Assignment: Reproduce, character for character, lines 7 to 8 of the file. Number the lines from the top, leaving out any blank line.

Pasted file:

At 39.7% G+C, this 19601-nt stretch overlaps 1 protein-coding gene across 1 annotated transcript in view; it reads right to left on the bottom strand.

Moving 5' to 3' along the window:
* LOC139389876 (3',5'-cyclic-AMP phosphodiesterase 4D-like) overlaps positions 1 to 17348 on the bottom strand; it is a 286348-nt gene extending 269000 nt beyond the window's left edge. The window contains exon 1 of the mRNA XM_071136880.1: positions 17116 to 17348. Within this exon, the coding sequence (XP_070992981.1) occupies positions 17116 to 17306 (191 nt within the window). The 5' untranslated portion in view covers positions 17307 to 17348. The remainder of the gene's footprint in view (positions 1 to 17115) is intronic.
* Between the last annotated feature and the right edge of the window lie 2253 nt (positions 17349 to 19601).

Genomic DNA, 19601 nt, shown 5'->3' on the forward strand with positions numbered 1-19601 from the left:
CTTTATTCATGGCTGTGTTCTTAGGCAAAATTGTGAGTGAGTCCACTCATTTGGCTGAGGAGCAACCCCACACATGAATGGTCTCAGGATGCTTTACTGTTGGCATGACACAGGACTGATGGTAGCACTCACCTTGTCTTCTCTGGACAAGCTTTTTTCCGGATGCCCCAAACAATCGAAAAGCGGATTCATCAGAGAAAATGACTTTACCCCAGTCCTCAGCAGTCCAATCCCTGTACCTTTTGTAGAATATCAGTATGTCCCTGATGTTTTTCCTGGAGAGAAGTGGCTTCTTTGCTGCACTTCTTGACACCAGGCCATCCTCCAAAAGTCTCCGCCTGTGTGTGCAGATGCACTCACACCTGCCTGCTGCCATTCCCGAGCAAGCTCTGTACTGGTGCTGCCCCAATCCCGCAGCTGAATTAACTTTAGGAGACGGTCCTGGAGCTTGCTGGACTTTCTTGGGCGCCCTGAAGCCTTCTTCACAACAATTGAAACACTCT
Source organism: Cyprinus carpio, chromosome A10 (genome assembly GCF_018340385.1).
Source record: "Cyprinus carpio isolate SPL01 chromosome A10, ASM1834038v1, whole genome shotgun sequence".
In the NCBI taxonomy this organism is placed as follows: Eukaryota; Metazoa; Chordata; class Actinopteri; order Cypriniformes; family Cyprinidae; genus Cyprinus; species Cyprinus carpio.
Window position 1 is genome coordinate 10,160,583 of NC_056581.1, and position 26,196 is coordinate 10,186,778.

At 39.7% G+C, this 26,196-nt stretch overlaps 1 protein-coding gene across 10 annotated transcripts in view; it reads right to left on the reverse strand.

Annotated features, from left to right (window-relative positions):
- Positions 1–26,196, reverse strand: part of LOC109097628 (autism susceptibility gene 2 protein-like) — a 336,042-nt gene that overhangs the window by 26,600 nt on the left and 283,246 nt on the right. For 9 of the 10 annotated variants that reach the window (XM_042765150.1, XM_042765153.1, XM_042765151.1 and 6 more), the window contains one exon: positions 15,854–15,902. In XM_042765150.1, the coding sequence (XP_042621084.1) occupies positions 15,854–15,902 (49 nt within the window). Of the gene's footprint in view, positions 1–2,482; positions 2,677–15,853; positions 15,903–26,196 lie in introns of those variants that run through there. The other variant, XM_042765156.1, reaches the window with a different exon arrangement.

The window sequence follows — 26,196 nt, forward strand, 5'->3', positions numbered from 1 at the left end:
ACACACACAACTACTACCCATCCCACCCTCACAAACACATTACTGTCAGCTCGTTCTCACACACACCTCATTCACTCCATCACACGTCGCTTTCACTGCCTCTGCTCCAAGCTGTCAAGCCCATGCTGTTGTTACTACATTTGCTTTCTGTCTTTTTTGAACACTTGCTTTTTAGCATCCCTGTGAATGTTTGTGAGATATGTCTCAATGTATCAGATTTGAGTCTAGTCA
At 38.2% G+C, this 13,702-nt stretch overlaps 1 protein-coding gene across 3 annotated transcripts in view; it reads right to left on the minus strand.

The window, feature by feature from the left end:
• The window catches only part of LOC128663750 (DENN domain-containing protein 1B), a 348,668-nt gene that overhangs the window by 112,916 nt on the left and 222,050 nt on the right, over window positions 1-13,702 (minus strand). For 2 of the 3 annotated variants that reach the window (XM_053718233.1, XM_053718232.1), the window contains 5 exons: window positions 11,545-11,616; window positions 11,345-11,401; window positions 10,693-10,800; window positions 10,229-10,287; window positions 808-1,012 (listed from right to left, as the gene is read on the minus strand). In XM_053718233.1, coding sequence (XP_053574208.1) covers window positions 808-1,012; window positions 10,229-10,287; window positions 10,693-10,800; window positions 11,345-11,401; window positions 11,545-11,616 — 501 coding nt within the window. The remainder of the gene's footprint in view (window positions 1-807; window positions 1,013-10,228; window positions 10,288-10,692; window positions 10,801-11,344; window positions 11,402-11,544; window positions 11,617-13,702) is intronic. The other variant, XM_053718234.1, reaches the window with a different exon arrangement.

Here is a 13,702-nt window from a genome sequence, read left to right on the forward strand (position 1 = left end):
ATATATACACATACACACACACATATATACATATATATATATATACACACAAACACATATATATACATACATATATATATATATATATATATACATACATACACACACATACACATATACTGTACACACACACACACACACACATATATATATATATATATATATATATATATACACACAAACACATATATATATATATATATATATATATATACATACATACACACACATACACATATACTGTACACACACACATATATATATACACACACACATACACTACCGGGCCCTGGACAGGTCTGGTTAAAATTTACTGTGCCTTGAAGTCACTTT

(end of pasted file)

Source organism: Cyprinus carpio, chromosome A10 (genome assembly GCF_018340385.1).
Source record: "Cyprinus carpio isolate SPL01 chromosome A10, ASM1834038v1, whole genome shotgun sequence".